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Presentation: Eighth blackbird on Colombine’s Paradise Theatre



Presentation: Eighth blackbird on Colombine’s Paradise Theatre

Commedia dell'arte star Isabella Andreini dazzled 17th century audiences, performing in her own plays, which often called on Isabella to feign madness and adopt her celebrated hermaphroditic persona to play all the parts, male and female.  Her spirit echoes in the genre-defying theatrical adventure by composer/librettist Amy Beth Kirsten in Colombine’s Paradise Theatre.  Grammy winning sextet eighth blackbird commissioned Kirsten and collaborate on her brilliant new commedia for our time, a blending of the tuneful features of Renaissance music with modern musical experimentation intensified by the use of masks, costumes, and lighting design.


Join us for this spirited talk with the eighth blackbird musicians and composer Amy Beth Kirsten about the creation of Colombine’s Paradise Theatre and its relationship to Italy’s rich history of art and culture. To illuminate the connections, the artists are joined for the talk by The University of Chicago’s Robert L. Kendrick, award-winning Professor of Music, and Natalie Crohn Schmitt, Professor Emerita, Theatre and English at the University of Illinois Chicago.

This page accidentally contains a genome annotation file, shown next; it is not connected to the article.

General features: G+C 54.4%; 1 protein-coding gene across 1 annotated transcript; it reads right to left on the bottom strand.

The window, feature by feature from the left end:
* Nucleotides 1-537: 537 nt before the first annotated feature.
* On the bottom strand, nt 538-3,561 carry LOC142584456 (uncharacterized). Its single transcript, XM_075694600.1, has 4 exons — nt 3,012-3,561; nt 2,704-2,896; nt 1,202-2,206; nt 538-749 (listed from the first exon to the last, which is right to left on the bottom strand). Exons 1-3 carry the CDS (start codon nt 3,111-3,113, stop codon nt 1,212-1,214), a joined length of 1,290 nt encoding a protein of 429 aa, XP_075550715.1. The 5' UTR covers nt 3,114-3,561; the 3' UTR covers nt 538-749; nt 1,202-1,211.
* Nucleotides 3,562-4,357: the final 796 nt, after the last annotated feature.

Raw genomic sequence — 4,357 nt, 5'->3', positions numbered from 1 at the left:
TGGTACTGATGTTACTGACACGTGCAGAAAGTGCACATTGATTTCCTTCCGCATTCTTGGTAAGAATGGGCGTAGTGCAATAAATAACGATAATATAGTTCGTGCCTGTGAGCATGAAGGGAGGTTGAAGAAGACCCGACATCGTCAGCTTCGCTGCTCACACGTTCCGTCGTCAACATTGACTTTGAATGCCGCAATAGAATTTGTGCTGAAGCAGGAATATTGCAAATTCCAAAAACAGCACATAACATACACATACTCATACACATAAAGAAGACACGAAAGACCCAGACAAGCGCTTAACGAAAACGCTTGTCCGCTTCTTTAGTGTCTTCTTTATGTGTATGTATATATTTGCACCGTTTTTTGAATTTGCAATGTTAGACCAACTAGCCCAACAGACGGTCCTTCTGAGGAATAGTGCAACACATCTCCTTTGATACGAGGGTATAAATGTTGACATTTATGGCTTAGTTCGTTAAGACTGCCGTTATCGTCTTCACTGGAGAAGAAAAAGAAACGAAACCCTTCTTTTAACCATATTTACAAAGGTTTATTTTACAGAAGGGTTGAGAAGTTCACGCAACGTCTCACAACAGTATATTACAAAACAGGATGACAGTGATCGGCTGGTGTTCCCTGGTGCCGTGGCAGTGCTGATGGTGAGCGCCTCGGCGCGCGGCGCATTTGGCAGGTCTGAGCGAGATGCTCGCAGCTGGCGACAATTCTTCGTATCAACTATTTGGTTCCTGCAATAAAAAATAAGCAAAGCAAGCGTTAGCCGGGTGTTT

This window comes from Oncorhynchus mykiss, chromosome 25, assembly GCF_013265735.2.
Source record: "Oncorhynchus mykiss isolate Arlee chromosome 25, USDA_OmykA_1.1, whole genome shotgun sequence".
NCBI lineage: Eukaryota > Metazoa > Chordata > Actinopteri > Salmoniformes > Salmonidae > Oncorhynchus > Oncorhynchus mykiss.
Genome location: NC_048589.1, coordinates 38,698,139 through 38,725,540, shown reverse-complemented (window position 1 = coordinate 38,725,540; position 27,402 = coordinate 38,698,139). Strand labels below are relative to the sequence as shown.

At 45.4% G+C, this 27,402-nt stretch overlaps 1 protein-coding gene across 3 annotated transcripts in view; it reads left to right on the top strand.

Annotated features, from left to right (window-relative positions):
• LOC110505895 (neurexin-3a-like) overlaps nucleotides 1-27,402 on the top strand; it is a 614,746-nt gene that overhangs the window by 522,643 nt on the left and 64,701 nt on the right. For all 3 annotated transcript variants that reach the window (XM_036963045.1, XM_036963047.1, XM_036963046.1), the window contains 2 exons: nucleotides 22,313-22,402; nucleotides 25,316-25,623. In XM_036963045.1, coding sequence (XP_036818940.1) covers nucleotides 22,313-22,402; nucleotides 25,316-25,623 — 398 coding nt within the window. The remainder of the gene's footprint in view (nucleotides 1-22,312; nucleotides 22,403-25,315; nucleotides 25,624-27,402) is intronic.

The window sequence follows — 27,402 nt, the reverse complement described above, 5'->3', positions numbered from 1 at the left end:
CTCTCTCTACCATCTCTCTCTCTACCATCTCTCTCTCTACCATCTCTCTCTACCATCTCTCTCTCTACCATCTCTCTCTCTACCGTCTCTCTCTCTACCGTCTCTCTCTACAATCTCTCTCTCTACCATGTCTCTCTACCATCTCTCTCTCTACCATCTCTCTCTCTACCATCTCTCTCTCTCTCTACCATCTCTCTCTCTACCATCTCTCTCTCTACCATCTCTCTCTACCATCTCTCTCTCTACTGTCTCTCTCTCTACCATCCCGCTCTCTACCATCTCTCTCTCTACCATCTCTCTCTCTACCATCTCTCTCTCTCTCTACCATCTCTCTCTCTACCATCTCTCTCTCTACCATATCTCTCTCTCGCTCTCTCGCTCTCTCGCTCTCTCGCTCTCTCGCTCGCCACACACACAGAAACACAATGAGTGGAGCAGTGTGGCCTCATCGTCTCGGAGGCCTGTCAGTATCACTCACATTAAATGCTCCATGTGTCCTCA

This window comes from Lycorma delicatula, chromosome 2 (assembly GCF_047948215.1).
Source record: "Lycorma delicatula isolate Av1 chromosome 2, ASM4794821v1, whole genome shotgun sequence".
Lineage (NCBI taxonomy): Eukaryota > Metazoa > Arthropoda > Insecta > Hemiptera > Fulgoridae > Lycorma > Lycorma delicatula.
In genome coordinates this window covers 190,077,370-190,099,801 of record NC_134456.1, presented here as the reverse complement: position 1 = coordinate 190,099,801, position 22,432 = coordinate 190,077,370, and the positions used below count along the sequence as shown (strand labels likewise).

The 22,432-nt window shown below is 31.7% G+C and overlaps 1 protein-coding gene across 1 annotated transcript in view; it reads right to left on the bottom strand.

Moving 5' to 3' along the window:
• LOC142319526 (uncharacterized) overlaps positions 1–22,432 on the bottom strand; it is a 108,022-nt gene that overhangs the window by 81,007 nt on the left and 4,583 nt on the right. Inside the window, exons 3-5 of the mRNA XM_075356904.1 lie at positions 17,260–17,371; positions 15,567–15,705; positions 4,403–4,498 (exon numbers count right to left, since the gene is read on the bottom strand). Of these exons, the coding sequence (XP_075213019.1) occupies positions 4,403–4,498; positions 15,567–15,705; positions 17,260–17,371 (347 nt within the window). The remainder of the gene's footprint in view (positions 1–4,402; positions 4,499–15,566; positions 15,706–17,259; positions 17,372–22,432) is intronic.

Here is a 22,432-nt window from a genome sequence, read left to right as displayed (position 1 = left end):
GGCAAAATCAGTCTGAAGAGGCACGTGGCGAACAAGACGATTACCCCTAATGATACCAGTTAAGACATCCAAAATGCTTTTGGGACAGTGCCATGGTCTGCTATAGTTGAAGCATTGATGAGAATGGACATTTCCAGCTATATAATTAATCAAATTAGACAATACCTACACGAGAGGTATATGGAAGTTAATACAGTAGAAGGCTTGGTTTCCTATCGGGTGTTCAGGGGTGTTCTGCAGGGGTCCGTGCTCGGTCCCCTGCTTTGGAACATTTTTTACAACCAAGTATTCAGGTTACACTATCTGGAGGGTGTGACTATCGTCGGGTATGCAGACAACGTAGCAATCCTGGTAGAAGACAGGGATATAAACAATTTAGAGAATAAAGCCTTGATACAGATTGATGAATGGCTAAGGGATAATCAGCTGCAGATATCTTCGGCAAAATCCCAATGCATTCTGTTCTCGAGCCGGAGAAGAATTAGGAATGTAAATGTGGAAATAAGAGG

eighth blackbird performs Colombine’s Paradise Theatre September 12, at MCA Stage, 220 East Chicago Avenue. For tickets please visit or call 312.397.4010.


Kirsten is a recipient of the 2011 Guggenheim Fellowship in Music Composition. Her works aim to integrate music, language, and movement in theatrical settings and have been engaged by leading venues such the Miller Theatre in New York, for Colombine’s Paradise Theatre, and Carnegie Hall, for strange pilgrims, commissioned by the American Composers Orchestra for string orchestra, chorus, and film.


Schmitt has more than forty refereed articles and book chapters published on a range of topics in theatre theory, from Aristotle to John Cage, and in theatre criticism, from medieval drama to contemporary experimental theatre.

Kendrick works largely in early modern music and culture, with additional interests in Latin American music, historical anthropology, and the visual arts, and is author of The Sound of Milan, 1580-1650 (2002) and Celestial Sirens (1996). In addition to faculty positions with the Departments of Music and of Romance Languages and Literatures, he is a member of Milan’s Accademia Ambrosiana, and one of the co-editors of the forthcoming collected works of Alessandro Grandi, the great northern Italian composer of the early Baroque era.Click here for more information.


Date: Wednesday, September 10, 2014

Entrance : Free